In Jordan, parliament begins debate on constitutional changes

By Suleiman Al-Khalidi, 22 November
Parliament of Jordan (photo credit: DPA)
Parliament of Jordan (photo credit: DPA)
Jordan's parliament began deliberations on [22 November] of proposed constitutional reforms that officials say revitalise the monarchy and are part of a drive to deliver on long promised political reforms. A royal committee appointed by King Abdullah drafted the proposals to try to modernize the country's political system and revamp the existing political parties and elections law. [...] Prime Minister Bisher al Khasawneh said the draft legislation would pave the way for a prime minister emerging from a parliamentary majority rather than one handpicked by the monarch, a main plank of the reformist agenda favored by a mix of Islamist and tribal figures. [...] The proposals include setting up a national security council headed by the monarch falling under government jurisdiction, a move some experts and politicians see as whittling away the monarch's powers. [...] Some deputies also criticized the alterations to the kingdom’s constitution saying it also sidelined parliament and eroded successive governments’ executive powers.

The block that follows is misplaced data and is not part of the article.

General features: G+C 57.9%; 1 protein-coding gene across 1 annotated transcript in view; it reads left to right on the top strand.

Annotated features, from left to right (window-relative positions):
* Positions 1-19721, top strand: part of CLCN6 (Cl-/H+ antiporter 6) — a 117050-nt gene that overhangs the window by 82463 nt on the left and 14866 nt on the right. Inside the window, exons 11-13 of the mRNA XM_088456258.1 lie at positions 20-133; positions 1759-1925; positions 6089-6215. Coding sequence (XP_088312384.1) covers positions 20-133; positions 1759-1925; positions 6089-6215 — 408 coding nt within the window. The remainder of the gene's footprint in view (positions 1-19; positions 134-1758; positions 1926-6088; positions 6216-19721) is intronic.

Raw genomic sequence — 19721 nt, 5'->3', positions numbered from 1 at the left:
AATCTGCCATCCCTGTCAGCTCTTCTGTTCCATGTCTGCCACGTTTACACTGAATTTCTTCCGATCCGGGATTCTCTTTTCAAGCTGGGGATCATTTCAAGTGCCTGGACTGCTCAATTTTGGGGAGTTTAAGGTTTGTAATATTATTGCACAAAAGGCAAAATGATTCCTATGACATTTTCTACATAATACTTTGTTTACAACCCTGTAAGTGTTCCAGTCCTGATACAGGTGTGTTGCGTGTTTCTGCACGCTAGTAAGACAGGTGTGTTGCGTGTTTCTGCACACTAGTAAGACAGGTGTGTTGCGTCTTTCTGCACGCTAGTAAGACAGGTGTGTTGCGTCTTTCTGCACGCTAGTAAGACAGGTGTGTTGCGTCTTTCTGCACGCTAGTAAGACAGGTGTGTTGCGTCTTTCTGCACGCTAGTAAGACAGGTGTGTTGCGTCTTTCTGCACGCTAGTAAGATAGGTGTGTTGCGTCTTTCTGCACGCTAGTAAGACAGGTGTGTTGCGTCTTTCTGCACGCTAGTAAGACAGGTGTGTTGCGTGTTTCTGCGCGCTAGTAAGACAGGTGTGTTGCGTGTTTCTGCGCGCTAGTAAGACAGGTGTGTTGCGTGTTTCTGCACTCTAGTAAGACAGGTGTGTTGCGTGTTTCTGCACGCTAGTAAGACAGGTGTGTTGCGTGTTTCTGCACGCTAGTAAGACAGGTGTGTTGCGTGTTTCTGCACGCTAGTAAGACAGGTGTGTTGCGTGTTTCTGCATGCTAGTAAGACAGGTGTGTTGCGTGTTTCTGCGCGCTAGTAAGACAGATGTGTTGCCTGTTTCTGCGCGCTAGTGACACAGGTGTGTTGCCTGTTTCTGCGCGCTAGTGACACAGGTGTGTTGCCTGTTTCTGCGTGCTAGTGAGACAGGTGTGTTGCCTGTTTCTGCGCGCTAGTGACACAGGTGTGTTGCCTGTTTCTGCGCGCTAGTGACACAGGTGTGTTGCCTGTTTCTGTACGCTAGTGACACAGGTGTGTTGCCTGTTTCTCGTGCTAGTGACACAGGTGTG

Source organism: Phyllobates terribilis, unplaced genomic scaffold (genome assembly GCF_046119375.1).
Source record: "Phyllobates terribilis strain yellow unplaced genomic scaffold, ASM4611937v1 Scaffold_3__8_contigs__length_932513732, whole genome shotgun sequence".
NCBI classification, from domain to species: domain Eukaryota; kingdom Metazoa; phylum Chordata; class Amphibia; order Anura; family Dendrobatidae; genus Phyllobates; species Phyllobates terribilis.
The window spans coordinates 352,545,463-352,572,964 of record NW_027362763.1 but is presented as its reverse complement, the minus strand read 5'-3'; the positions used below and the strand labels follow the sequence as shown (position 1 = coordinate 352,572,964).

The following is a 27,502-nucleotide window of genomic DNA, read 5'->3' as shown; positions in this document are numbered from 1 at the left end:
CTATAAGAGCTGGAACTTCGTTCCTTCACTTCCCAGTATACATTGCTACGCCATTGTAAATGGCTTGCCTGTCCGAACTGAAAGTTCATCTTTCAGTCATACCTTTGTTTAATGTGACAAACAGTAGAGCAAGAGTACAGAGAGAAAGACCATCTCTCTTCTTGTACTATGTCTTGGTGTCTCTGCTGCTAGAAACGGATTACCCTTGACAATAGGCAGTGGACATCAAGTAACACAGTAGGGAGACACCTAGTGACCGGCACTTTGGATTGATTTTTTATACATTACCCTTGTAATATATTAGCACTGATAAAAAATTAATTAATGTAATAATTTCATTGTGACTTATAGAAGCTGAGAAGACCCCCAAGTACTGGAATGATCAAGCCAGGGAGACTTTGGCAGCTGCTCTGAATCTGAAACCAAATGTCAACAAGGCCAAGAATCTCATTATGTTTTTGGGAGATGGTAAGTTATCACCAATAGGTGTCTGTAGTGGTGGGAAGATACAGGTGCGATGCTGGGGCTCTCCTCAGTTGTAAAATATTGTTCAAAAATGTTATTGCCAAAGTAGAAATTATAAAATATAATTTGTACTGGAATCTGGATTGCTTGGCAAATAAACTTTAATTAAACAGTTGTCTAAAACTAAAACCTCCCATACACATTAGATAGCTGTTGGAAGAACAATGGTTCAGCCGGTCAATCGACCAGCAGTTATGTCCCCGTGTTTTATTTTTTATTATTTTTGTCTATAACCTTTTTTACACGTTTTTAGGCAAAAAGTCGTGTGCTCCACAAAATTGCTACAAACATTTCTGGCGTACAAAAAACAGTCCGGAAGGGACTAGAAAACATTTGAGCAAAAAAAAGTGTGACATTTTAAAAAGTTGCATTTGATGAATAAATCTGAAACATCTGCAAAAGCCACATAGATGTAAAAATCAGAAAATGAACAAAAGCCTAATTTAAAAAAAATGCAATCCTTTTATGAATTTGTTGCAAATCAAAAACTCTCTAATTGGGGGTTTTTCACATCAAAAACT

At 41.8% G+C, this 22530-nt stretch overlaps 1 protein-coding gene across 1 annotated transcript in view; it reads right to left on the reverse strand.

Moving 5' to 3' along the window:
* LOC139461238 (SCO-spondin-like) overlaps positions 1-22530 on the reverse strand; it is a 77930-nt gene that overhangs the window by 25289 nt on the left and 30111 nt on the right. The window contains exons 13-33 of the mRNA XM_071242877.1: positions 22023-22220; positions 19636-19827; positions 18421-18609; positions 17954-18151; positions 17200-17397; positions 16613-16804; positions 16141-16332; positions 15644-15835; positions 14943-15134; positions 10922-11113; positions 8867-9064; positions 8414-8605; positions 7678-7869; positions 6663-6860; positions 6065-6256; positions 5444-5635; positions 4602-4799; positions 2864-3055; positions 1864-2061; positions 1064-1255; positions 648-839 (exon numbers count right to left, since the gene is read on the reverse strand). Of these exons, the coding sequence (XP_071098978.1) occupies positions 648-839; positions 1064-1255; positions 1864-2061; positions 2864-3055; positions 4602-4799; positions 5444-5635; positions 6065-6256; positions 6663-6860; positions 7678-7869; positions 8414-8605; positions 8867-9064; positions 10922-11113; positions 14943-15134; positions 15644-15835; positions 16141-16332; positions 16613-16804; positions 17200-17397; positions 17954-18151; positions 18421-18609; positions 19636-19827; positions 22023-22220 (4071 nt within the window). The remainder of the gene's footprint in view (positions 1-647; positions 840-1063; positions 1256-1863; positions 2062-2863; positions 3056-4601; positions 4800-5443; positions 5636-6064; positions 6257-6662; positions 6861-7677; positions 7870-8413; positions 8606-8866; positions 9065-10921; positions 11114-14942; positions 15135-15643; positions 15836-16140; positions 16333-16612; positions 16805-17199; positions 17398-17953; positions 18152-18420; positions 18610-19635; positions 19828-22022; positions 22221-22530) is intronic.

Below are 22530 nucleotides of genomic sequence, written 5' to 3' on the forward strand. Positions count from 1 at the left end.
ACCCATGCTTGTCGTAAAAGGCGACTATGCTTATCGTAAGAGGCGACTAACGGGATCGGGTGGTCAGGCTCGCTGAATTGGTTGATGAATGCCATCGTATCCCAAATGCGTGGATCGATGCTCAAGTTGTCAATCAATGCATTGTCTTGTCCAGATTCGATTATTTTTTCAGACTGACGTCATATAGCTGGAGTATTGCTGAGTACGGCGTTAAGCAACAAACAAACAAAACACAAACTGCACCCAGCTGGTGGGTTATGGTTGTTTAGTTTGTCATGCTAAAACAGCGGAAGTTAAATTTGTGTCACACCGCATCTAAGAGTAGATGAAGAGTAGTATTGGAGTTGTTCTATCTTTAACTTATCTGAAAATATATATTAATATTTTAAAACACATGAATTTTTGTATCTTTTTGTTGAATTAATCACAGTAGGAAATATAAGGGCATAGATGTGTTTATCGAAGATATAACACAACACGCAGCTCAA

Read the full article here: Reuters

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